Scott Owens is the author of The Fractured World (Main Street Rag, 2008), Deceptively Like a Sound (Dead Mule, 2008), The Moon His Only Companion (CPR, 1994), The Persistence of Faith (Sandstone, 1993), and the upcoming Book of Days (Dead Mule, 2009). He is co-editor of Wild Goose Poetry Review, coordinator of the Poetry Hickory reading series, and 2008 Visiting Writer at
13 Ways of Birds
“Madeline, Madeline, don’t look at me that way
with peacocks flying out of your eyes.”
Purple finches pluck white
seeds of dandelion. Cardinals
clear cups of tulip trees.
You watch the nidification of wrens,
the careful placement of each leaf,
each lost piece of string.
In apple trees you see
sparrow’s mouths full of petals,
waxwings falling like leaves.
You’ve made your yard a nesting ground.
Last year there were 16 purple finches,
2 cardinals, 4 wrens, a starling
with a white stripe on its tail.
Counter-colored figures of birds
fill your waking: sparrows and finches,
juncos and doves, nuthatch and thrasher.
Doves fly war-like creases
across a white sky. Blue jays
stand winking their facetious collars.
You’ve fallen in love with the rufous sides
of towhees, the coal eyes of titmice,
meadowlarks’ perfect posture.
Catbird comes singing to your window,
his greater repertoire polished smooth.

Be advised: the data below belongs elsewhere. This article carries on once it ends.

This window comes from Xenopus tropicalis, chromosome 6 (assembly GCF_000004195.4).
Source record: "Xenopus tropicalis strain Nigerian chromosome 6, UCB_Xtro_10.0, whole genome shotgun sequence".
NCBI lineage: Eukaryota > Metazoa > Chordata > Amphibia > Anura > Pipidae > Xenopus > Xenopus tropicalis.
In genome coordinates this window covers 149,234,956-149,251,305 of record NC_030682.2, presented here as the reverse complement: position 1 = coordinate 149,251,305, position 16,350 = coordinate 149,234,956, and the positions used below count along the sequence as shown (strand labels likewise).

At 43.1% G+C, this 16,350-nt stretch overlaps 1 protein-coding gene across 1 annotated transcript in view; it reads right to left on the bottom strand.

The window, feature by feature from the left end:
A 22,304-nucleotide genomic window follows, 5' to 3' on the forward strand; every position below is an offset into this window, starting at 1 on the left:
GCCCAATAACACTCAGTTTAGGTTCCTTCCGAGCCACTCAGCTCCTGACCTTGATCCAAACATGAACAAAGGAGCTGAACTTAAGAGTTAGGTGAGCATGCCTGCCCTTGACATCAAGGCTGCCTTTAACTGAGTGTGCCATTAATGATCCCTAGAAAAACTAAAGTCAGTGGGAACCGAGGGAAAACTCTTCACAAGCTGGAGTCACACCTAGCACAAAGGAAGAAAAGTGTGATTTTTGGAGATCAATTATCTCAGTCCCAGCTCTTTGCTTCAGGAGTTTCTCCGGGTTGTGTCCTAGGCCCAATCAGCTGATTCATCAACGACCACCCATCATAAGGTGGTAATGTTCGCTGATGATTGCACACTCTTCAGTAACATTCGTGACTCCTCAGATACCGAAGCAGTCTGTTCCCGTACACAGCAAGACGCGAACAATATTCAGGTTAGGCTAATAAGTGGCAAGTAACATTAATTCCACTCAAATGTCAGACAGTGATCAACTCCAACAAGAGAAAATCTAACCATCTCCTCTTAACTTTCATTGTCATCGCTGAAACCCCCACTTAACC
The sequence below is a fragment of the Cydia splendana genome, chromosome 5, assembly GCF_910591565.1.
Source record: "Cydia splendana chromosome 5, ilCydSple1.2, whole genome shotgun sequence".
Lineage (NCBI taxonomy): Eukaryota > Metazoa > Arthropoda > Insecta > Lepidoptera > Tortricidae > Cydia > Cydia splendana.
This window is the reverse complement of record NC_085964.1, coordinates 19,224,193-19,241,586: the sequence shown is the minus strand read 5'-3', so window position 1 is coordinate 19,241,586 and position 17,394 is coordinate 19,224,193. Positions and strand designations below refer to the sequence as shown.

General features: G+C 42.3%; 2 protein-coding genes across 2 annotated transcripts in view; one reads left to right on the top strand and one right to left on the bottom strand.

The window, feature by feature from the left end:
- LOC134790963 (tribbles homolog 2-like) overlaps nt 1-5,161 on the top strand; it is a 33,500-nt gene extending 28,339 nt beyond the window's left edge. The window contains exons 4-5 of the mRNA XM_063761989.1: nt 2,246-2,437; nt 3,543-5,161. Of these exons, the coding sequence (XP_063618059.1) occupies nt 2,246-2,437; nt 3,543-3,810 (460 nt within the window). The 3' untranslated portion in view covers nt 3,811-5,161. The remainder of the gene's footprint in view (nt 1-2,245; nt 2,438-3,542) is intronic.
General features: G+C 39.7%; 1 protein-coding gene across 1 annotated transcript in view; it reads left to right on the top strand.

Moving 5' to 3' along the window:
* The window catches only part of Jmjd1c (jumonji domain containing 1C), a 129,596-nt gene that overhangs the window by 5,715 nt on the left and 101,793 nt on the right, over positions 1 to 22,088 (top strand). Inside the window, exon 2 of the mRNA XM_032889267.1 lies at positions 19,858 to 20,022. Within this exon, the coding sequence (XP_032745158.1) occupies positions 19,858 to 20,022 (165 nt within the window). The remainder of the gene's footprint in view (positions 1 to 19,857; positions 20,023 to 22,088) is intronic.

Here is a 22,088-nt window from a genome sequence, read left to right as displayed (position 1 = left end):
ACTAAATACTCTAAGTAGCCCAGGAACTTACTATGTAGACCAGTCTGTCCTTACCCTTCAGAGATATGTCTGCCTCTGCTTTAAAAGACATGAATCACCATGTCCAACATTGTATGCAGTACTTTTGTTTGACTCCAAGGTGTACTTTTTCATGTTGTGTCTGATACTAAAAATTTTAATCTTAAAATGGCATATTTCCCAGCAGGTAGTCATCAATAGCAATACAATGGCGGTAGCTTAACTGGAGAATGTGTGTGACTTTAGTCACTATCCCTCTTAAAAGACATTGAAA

You speak back in your own several tongues.
You remember the wood thrush’s wooden
music, the magic flute that says
the woods are nothing but leaves singing.
You remember blackbirds in pecan trees,
in church yards, rising and falling
like gusts of wind, like hands,
like leaves returning to the sky.
You love to hear the night alive
with mockingbirds’ singing, with bats’ wings,
with whippoorwills calling you out
into darkness you thought you’d never find,
their dead-leaf bodies seen
only in the transformation of names.
The old man of the sky turns
his swivel head, asks the names
of those still awake, his enormous
eyes taking in everything.
Hawk soars across the cloud
of your hand. Hummingbird laps the words
away. Red tail, red throat
shine your eyes wide again.
To Resist Fading
from Walker Evans’ photograph “Bud Field and His Family”
Who can keep them from fading
into walls, floors, their bare feet,
bare shoulders as unwashed
as where they move, their clothes
older than their bodies, worn
like skins that can’t be changed.
Who can keep them from disappearing
beneath the rooves falling in,
the walls leaning in at odd angles.
The man’s arms are all but given out,
given up, his hands too big
to handle the youngest sleeping heavy
in his mother’s lap, her face
hard and masculine, her legs,
her shoulders bent beneath the load
of children, her arms as big
as his and nearly as strong.
Who can keep them from the dust
gathering in corners, in cracks
between the wood, from darkness
growing in doorways, creeping
up every road they know.
The old one is worn out
from too much labor, too little care,
too long a life like hers.
The years crawl through her fingers
wringing in pain, through her feet
swelling from constant standing.
The young one doesn’t know any better,
thinks this is the only way,
will grow up hungry and happy,
his belly constantly sore.
There is only this one,
with eyes like caverns, a face
round as a question, legs
already scraped and scratched
but standing like none of the others,
a pillar between the walls,
between the doors and windows,
holding all that falls, apart.
There is only this one
I need to believe will make it.